Developing a Competitive Environmental Program Within Your Chain

By Arthur Weissman President and CEO, Green Seal, Inc. | September 02, 2010

In our last article, we outlined how hospitality companies can develop and implement corporate environmental programs throughout their organization. In this article we focus on building an employee recognition program that supports the implementation of a new environmental program and can provide staff with training and leadership opportunities. In addition to setting up online tools, reporting templates, and supportive resource staff to help your frontline employees adopt your Brand's new environmental program, a successful environmental program is also able to engage employees on a personal level. By tying an employee's individual motivations to the strategic mission, goals, and targets of your new environmental program, you can encourage a higher quality and frequency of their engagement needed to achieve the performance goals of the program.

Targeting Your Audience

In the development of any program it is important to clearly identify and understand the intended audience or target group. Within your Brand there are many levels of administration and service provision that will be involved in the implementation of your new environmental program. In identifying who will need recognition to adopt the program, consider the following motivational incentives for each type of employee:

  • Senior Management can usually support ideas that assure efficiency, improve general attitudes of employees, increases ROIs and productivity, and build customer/ employee loyalty.
  • Staff Employees can support ideas if their input and contributions are recognized by peers and supervisors, they are provided an array of attractive and individually unique rewards, and there is open communication with all levels of management.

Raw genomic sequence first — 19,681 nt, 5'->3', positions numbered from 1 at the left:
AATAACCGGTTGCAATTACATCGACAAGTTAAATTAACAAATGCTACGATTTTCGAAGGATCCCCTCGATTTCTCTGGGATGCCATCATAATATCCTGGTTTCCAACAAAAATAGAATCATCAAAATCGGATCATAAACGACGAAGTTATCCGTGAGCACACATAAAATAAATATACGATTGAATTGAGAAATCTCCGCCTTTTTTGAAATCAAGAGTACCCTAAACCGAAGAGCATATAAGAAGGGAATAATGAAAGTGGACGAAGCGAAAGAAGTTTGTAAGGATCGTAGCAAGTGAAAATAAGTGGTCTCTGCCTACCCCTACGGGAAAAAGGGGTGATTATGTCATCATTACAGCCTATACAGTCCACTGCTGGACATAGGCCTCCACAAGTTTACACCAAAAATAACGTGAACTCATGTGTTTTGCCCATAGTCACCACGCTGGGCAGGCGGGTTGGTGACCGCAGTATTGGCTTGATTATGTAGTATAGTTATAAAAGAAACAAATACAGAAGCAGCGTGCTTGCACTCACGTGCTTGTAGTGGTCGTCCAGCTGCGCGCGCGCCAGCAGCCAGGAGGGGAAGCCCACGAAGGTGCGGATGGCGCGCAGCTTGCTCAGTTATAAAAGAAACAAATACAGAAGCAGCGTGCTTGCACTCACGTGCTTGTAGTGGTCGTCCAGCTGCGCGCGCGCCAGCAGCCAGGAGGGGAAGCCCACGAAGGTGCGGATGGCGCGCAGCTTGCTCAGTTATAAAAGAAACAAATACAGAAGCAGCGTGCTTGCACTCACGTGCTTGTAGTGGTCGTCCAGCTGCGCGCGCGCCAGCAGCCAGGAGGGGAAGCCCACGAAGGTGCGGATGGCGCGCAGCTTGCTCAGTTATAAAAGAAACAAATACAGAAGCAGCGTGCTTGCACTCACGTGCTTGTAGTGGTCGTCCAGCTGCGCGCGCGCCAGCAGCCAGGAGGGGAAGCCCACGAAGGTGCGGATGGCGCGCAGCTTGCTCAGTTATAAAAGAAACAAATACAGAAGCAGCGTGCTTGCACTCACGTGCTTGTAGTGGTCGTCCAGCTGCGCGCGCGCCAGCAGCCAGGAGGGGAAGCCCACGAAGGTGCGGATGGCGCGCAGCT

• Program Managers commit to ideas that support efficient administration, make the workplace exciting, and foster a sense of pride in the workforce.

In developing your incentive program to support the roll-out of your new environmental program, you may also want to survey what motivates the members of your Green Teams on the departmental or property level. Ask them why they are interested in helping to promote the new measures proposed and what they hope to achieve for the Brand, as well as personally, by meeting the goals you have set.

Identify Program Goals and Develop Criteria

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Coming up in March 2019...

Human Resources: An Era of Transition

Traditionally, the human resource department administers five key areas within a hotel operation - compliance, compensation and benefits, organizational dynamics, selection and retention, and training and development. However, HR professionals are also presently involved in culture-building activities, as well as implementing new employee on-boarding practices and engagement initiatives. As a result, HR professionals have been elevated to senior leadership status, creating value and profit within their organization. Still, they continue to face some intractable issues, including a shrinking talent pool and the need to recruit top-notch employees who are empowered to provide outstanding customer service. In order to attract top-tier talent, one option is to take advantage of recruitment opportunities offered through colleges and universities, especially if they have a hospitality major. This pool of prospective employees is likely to be better educated and more enthusiastic than walk-in hires. Also, once hired, there could be additional training and development opportunities that stem from an association with a college or university. Continuing education courses, business conferences, seminars and online instruction - all can be a valuable source of employee development opportunities. In addition to meeting recruitment demands in the present, HR professionals must also be forward-thinking, anticipating the skills that will be needed in the future to meet guest expectations. One such skill that is becoming increasingly valued is “resilience”, the ability to “go with the flow” and not become overwhelmed by the disruptive influences  of change and reinvention. In an era of transition—new technologies, expanding markets, consolidation of brands and businesses, and modifications in people's values and lifestyles - the capacity to remain flexible, nimble and resilient is a valuable skill to possess. The March Hotel Business Review will examine some of the strategies that HR professionals are employing to ensure that their hotel operations continue to thrive.